Wednesday, 23 August 2017
Why record common species?
From time-to-time participants in the UK Hoverflies Facebook group question the value of reporting common species. Is it necessary or of any value? My consistent response is that it is and that we do value records of common species just as much as those of rarer species. Why might this be?
As a starting point, we need to think about rarity - it is a relative value. If something is rare, we need to be able to quantify it. When the early Red Lists for the UK were compiled, a set of somewhat arbitrary values were used to define species of conservation concern. They were based on the numbers of 10km grid squares in which a given species was found. Broadly speaking, anything that was known to occur in more than 15 10km squares could not be assigned Red Data Book status. Those that occurred in 15 to 30 squares could be listed as Notable A (now Nationally Scarce A) and from 31 to 100 squares as Notable B (Nationally Scarce B). These latter statuses are a UK construct and are not used elsewhere.
This approach is based upon comprehensive geographic coverage, which is really only possible for plants in the UK. It becomes much more complicated for invertebrates, which are comparatively under-recorded. So there is a need to use the guidelines with a modicum of expert judgment. In the case of hoverflies, we looked at overall coverage and concluded that as the Hoverfly Recording Scheme (HRS) has data for about 90% of 10km grid squares; setting the threshold at 90 squares for the maximum for Nationally scarce is probably about right. The threshold may have to be reduced still further for other families of flies where coverage is more patchy.
Species status assessment has evolved and IUCN guidance now works on the size and vulnerability of populations. So, a species that has a small range but a stable population is probably under less threat than a species with a wider range that is showing signs of declining abundance. How do we test for declining abundance when all we have is a set of maps and data that are collected in an ad-hoc manner?
There have been a great number of attempts to develop models that interpret such data, but the developing norm works on occupancy models that take account of the recording effort. For these models to work effectively we need data for both common and rarer species so that the model can test the degree to which presence or absence is likely to be a function of biogeographic or recording factors.
At a simpler scale, we need to think about the ways in which proponents of development projects play down the importance of seemingly rare species. It is dead easy to undermine species statuses by simply presenting coverage maps for less well recorded taxa and emphasising the gaps. Many of those gaps might be filled with records of commoner species that have not been logged. So, at this very simple scale, logging common species can help to improve general coverage and thus reinforce the importance of rarer species.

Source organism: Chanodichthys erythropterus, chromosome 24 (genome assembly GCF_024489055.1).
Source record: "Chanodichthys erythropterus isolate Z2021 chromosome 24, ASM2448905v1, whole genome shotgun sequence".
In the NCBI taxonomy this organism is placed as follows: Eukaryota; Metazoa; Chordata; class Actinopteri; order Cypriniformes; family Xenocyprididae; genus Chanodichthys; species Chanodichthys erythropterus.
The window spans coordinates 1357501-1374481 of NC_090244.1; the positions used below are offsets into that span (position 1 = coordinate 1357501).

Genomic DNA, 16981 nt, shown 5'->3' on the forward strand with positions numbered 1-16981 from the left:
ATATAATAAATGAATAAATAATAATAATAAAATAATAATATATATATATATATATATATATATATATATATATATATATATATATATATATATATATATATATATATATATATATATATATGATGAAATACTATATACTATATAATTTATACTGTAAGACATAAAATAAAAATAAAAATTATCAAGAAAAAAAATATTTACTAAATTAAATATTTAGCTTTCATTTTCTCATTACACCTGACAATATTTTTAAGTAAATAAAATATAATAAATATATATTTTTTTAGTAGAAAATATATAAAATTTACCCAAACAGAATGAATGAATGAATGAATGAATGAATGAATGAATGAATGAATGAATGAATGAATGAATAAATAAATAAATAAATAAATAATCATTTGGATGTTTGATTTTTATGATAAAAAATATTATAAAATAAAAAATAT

Conservation policy now revolves strongly around rates of decline. There are good data for farmland birds so the declines in these species are readily detectable and as a result the BAP process placed a lot of emphasis on these species. Unfortunately, we know that about 40% of invertebrates (in those taxa that can be interpreted) have also suffered similar declines. They are not represented in Priority lists that are now enshrined in law. Why? Well, as a starting point, birds have a very strong advocate that was able to push away important invertebrate contenders. But, the critical issue lies in levels of coverage and the degree to which analysis is regarded as reliable. Fewer data and more patchy coverage undermines confidence in the analysis.
Perhaps more importantly, change is most likely to be detected at an early stage when one looks at common species. The bigger the dataset, the more likely change is going to be detected. So, if a species is recorded half a dozen times each decade any fluctuation is unlikely to be detected because a rise or fall of one individual can disproportionately alter the statistics. Conversely, if there are hundreds or perhaps thousands of records of another species each year, any increase or decline is likely to be mirrored in a comparable proportion of the records received. Thus, commoner species are actually the bellwether of change (both positive and negative).
The HRS is not simply a mapping tool. Data compiled are used in a wide variety of analyses; ranging from Species Status Reviews and the Wildlife Statistics produced by the NGOs, to analysis of pollinator abundance by various university groups.
Until Stuart retired, the HRS data were used on a regular basis to develop models that examine changes in both abundance and distribution. We still get asked for access to data for similar purposes, so we must hope that such work is ongoing. The better the data, the more likely it is that the outputs will be believed.